Without discrimination for religion, race, or gender

Orit Brawer Ben-David, Aref Abu-Rabia

Research output: Contribution to journalArticlepeer-review


The transplantation of organs, which at first sight appears to be just a technical medical procedure, is, first and foremost a socio-cultural action that gives expression to existential perceptions. In Israeli society, as in most western societies the donation of the body or parts of it, is interpreted as possible at a societal level, and not as a gift from one individual to another. The medical achievement inherent in organ transplantation brings forward the relationship between the body, death and society. The moment the body ceases to function biologically, its position within the social entity is examined. The donation of organs evinces the acceptance of the idea that the personal body belongs to the society which sanctions the transition of the private body into organs that become national assets. This research is a first attempt to study the motives of people from Muslim society, who donated organs of their dear ones. The ability of these people to enter into a system of exchange flows from a tacit assumption by all of them that the action is approved by their social group. This paper presents the concepts of death and of the body that enable donation in general and the donation of the Muslim population in particular.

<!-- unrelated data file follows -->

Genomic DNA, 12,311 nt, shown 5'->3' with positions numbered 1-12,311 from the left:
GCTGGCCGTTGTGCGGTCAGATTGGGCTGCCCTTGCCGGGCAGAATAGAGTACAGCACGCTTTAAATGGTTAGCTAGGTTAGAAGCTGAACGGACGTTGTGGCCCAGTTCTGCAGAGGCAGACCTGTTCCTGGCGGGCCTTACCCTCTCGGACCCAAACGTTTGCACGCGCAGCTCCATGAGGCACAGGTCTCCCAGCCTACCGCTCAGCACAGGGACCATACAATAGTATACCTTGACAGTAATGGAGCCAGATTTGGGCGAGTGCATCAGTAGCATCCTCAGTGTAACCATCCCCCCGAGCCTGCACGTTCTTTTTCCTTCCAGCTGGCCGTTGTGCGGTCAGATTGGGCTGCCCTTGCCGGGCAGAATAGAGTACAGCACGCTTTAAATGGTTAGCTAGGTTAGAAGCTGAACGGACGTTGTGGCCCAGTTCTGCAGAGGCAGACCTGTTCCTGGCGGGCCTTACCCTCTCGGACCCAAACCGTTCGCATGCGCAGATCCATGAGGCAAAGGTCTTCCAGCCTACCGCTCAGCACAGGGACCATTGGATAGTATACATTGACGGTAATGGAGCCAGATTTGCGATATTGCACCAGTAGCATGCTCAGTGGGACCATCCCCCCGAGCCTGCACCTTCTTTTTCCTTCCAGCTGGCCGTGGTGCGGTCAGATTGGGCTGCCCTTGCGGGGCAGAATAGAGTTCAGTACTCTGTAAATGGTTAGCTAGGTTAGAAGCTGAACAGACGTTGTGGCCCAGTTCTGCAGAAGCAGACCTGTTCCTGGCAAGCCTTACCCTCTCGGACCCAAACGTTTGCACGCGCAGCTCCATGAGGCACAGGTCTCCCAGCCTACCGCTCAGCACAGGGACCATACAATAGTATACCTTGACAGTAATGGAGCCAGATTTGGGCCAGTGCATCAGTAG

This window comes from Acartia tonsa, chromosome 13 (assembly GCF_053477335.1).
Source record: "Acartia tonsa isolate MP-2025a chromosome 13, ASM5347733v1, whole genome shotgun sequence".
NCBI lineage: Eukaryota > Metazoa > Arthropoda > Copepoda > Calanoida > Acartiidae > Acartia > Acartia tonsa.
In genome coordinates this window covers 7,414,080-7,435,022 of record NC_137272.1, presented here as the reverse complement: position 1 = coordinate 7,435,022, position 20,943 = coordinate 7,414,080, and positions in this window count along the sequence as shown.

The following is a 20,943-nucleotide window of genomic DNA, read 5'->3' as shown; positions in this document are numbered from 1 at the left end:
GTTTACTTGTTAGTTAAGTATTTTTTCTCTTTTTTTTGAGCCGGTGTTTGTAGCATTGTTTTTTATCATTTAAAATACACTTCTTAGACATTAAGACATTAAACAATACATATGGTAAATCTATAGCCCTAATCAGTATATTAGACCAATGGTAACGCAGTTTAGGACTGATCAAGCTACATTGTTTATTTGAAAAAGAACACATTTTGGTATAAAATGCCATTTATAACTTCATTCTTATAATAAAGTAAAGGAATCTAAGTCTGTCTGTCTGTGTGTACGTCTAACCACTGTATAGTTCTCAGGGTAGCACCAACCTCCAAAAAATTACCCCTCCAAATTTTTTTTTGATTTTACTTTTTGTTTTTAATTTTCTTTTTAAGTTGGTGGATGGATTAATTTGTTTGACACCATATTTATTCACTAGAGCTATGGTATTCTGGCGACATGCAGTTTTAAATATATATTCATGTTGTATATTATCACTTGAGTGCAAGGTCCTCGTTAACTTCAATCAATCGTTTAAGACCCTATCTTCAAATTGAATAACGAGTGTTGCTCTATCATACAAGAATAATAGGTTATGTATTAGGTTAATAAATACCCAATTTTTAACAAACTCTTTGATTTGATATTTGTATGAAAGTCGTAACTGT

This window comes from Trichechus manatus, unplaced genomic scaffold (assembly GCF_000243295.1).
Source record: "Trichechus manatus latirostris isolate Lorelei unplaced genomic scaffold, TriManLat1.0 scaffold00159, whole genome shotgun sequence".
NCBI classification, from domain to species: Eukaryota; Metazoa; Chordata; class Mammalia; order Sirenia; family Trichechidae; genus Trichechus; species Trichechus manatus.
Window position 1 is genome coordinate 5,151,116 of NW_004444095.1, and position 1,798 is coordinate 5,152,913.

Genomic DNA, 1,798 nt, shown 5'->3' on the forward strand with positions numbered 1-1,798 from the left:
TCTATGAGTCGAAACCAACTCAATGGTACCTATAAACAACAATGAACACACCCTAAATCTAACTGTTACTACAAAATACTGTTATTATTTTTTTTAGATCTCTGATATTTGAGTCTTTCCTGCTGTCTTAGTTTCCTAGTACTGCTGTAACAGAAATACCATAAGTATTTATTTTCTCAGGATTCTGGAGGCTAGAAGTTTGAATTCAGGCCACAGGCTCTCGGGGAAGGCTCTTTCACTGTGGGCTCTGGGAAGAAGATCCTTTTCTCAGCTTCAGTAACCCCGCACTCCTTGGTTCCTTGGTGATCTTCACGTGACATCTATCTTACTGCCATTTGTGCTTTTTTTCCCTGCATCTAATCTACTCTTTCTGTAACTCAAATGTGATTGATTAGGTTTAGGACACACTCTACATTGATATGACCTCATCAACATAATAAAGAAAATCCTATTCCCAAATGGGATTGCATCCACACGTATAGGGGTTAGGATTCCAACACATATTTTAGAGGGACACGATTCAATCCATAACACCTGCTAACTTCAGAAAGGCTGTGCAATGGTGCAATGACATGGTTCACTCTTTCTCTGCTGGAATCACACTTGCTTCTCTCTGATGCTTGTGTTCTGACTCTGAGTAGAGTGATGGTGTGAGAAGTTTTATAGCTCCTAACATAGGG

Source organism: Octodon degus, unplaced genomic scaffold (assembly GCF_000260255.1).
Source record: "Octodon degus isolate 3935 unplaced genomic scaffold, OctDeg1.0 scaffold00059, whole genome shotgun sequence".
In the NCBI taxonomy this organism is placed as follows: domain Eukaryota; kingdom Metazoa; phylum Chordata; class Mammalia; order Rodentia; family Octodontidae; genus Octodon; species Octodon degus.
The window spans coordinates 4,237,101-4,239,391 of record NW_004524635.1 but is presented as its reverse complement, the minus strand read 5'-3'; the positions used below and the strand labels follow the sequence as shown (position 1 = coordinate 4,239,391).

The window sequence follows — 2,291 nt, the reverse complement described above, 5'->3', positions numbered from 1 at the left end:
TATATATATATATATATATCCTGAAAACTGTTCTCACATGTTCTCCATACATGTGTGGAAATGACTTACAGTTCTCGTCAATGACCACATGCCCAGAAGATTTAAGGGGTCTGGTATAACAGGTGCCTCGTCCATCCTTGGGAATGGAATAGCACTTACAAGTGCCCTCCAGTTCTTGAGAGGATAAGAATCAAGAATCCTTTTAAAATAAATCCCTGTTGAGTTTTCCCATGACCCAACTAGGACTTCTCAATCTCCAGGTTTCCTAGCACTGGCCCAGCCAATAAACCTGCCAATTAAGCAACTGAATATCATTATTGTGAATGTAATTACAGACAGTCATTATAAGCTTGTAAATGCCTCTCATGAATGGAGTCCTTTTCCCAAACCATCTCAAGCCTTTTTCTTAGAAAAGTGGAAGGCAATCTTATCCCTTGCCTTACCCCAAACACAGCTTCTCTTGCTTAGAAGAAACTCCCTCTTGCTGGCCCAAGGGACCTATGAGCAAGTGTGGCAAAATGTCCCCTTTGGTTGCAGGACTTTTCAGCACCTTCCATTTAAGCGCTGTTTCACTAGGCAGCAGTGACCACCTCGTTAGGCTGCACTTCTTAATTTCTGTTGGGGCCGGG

Original languageEnglish
Pages (from-to)281-293
Number of pages13
JournalMedicine and Law
Issue number2
StatePublished - 1 Jan 2002
Externally publishedYes


  • Body
  • Death
  • Donors families
  • Organ transplantation
  • Social body
  • Social exchange

ASJC Scopus subject areas

  • Health Policy
  • Law


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